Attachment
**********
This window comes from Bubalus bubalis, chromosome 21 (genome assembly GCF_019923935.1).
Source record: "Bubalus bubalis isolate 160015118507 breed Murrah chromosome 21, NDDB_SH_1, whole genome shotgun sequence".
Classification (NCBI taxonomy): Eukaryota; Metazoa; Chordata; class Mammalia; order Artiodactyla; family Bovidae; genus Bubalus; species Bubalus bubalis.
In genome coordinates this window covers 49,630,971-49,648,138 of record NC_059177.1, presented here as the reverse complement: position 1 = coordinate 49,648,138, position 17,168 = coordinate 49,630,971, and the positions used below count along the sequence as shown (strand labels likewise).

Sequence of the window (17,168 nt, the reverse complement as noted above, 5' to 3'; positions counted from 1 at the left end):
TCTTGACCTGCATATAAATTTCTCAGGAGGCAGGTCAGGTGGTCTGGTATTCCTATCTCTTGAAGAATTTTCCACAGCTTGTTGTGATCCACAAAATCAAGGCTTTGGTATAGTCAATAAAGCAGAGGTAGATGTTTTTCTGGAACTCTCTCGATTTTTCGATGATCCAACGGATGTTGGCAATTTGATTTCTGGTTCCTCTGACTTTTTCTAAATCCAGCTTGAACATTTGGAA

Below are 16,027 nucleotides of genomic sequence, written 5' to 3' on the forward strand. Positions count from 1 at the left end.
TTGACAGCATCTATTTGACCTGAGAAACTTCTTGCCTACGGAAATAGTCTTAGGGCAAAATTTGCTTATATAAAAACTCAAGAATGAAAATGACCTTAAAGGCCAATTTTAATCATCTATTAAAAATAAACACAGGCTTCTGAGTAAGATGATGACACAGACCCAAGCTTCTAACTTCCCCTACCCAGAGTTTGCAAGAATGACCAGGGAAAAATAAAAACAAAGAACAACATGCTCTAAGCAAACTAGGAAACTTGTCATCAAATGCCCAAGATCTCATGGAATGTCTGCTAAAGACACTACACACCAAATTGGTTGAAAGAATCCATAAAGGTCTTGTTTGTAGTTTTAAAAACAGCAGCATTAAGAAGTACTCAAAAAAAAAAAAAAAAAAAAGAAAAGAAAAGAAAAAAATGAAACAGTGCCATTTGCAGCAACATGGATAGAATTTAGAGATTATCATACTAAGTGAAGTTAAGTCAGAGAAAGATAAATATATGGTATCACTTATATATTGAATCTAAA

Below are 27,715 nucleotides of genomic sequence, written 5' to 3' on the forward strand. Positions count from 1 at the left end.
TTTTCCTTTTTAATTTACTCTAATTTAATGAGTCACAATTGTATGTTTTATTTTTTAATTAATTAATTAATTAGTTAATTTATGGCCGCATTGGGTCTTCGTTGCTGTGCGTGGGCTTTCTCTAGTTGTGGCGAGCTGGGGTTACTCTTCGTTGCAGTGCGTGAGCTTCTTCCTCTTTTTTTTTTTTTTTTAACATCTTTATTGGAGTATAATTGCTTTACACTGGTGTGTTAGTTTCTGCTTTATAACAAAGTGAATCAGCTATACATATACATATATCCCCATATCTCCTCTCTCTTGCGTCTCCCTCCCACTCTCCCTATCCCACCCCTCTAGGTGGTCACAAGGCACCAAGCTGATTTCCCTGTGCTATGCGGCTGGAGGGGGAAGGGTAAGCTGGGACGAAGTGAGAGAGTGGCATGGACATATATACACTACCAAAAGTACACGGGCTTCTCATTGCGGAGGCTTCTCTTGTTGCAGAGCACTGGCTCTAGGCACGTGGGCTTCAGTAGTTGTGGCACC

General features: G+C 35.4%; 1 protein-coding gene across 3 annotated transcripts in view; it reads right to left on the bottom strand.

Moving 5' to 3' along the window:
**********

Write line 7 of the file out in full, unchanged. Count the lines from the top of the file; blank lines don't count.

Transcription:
Below are 16,027 nucleotides of genomic sequence, written 5' to 3' on the forward strand. Positions count from 1 at the left end.